Chi-statistic = 7.42

p-value = 0.00645

edit: corrected Chi-square results

Edited by zerotc

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Now pls calculate the force with which dice are rolled and then think about the weight difference on one of the sides with 0.0001 gramm less.

When you roll a die, it doesn't just flip once and slam down on a result.

It rolls many times until the force dissipates to a level so low that it doesn't have enough to flip again.

At that stage, or where a die is on the brink of flipping; an air bubble does have a big effect.

You're not comparing the force of your arm to the air bubble. You're looking at the effect of major inclusions on a die that is on the brink of flipping on its final roll. If it's weighted away from blanks, you're not getting a blank.

Even if the force goes down through bumbing on the table and in the situation you are describing the orientation of the die towards the surface is very random because of those bumps/jumps of the die before the force dissipates. So while you are correct that the force gets less and less i still doubt that little off balance at the end of a roll will do much about the overall roll.

Of course i didnt calculate it. But the effect you describe is still very slim if you look at how many possible ways the die could have turned before that even coming into effect. Also i think it will effect only a tiny amount of rolls that if you take away everything else, like friction and all the other forces, exactly the amount of off weight will influence the die tipping over. Its still only one effect of many.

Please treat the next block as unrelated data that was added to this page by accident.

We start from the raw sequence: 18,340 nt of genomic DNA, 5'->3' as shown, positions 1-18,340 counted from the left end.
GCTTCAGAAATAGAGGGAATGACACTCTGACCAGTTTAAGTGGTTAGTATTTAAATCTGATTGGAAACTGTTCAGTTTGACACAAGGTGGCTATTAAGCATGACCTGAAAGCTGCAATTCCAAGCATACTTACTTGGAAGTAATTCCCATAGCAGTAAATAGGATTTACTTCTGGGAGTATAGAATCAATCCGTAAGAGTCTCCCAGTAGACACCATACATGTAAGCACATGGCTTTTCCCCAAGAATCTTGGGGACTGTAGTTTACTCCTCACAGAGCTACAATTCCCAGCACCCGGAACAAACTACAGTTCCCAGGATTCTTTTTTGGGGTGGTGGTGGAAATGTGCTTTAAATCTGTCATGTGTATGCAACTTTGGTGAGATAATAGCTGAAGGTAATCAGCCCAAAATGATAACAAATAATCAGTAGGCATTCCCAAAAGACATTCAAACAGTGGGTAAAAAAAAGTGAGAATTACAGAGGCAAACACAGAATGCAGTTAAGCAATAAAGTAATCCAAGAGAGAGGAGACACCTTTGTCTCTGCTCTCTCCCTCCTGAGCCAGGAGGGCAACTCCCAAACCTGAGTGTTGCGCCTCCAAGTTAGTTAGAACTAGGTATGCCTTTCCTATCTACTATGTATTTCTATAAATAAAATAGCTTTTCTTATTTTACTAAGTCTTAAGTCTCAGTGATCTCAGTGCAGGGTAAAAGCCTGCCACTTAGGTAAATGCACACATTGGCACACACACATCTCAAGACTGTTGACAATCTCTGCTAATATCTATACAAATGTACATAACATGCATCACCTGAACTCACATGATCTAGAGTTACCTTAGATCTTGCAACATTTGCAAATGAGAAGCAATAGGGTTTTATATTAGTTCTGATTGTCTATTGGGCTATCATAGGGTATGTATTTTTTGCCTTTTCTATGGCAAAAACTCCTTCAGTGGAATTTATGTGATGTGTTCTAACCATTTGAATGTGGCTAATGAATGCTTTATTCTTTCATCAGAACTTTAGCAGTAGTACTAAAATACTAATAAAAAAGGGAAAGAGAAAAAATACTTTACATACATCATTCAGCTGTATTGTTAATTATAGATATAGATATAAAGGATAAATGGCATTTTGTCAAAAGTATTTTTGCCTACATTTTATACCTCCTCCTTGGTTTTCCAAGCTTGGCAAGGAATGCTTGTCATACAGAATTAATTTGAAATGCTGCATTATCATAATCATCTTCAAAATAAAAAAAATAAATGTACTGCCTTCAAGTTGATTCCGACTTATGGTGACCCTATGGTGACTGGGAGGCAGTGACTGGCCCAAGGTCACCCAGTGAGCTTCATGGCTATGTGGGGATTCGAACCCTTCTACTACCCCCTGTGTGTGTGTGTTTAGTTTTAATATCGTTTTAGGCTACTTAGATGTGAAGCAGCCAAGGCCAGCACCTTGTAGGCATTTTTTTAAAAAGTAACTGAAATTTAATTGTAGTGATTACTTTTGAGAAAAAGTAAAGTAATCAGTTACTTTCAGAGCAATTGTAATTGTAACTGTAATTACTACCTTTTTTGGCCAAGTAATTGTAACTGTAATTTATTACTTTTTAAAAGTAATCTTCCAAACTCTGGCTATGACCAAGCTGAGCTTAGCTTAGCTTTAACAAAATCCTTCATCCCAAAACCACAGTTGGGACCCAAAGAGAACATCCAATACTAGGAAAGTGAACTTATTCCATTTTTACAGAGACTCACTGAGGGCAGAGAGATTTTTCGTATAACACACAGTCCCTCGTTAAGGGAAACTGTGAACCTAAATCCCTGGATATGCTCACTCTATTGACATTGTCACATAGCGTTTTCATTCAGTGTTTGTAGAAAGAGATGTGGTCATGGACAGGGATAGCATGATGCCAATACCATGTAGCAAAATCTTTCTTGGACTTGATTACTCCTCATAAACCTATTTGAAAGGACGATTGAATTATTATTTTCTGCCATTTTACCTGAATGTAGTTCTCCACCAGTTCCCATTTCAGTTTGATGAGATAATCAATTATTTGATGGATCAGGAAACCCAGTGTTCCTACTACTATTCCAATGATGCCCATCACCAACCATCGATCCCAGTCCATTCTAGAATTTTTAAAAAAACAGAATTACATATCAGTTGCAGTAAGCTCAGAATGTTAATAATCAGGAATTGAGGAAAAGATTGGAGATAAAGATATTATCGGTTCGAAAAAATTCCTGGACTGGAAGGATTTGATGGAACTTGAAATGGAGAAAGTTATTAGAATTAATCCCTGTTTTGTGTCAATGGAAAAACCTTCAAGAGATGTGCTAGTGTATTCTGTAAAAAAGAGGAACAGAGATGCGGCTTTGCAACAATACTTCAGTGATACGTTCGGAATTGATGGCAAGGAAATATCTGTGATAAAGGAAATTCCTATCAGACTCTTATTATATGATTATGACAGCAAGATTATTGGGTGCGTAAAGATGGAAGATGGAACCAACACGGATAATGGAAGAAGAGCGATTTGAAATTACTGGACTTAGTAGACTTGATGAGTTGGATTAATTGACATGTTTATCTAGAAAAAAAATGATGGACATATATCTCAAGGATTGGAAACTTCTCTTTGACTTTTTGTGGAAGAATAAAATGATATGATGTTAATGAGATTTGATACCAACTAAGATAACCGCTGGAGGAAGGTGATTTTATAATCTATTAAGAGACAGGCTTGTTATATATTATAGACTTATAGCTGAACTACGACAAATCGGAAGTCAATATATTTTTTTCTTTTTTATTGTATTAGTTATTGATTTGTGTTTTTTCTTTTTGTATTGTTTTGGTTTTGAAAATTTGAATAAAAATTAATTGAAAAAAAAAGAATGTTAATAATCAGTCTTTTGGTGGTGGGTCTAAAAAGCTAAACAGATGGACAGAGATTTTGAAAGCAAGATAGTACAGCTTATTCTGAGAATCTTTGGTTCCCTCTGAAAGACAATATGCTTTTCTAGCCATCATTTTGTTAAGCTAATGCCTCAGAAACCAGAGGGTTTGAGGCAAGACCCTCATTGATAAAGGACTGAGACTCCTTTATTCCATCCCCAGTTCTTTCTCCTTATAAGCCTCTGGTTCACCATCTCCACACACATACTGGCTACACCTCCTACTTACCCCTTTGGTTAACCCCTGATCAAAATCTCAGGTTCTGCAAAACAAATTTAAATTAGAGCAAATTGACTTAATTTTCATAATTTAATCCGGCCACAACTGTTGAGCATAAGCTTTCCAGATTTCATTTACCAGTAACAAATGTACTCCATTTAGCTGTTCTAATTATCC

Take weighted dice to Vegas, and then use your explanation to let them allow you to use them.

If the weight only effects 1 dice per round or every 2 rounds or every 3 rounds that is huge, that could be as strong as palpatine.

They are making money of of it so yes every little bit off statistics count. We are playing a game. and i still highly doublt it would be even one die each game.

Excellent we have your highly doubt to counter the OP's experience of his dice rolling extremely hot every game for several months.

I just state my opinion about how physics work out here. Everyone can read it or ignore it.

His observation has nothing to do with the facts of if this minor difference in dice actually has any effect. You can believe it or and you can think about what i wrote or let it be. Saying that his observations even if its over several month is the better truth just isnt correct.

What have you done to verify your theory on his dice?

I believe taking his actual experience over your theory is indeed correct.

While i was posting this he showed actual data showing the dice are indeed hot and would indeed effect the game.

I would bet with you that if 100 random ppl would also note their dice results over the next 500 rolls that his actual results he posted above are indeed above avarage but a lot of ppl wuld have similar results while most would be closer to the average and several would be as much lower as he is above the average.

Sry its not a prove of his theory. of course i also dont prove my theory because i cant prove it. I neither have the equipment nor the kowledge of the exact physical calculation. Thats why i said my theory is about my knowledge of physics, i didnt even claim to prove it.

yes that is how variance works... thanks?

The point is his dice are rolling above average, they should not be used. why are you against this?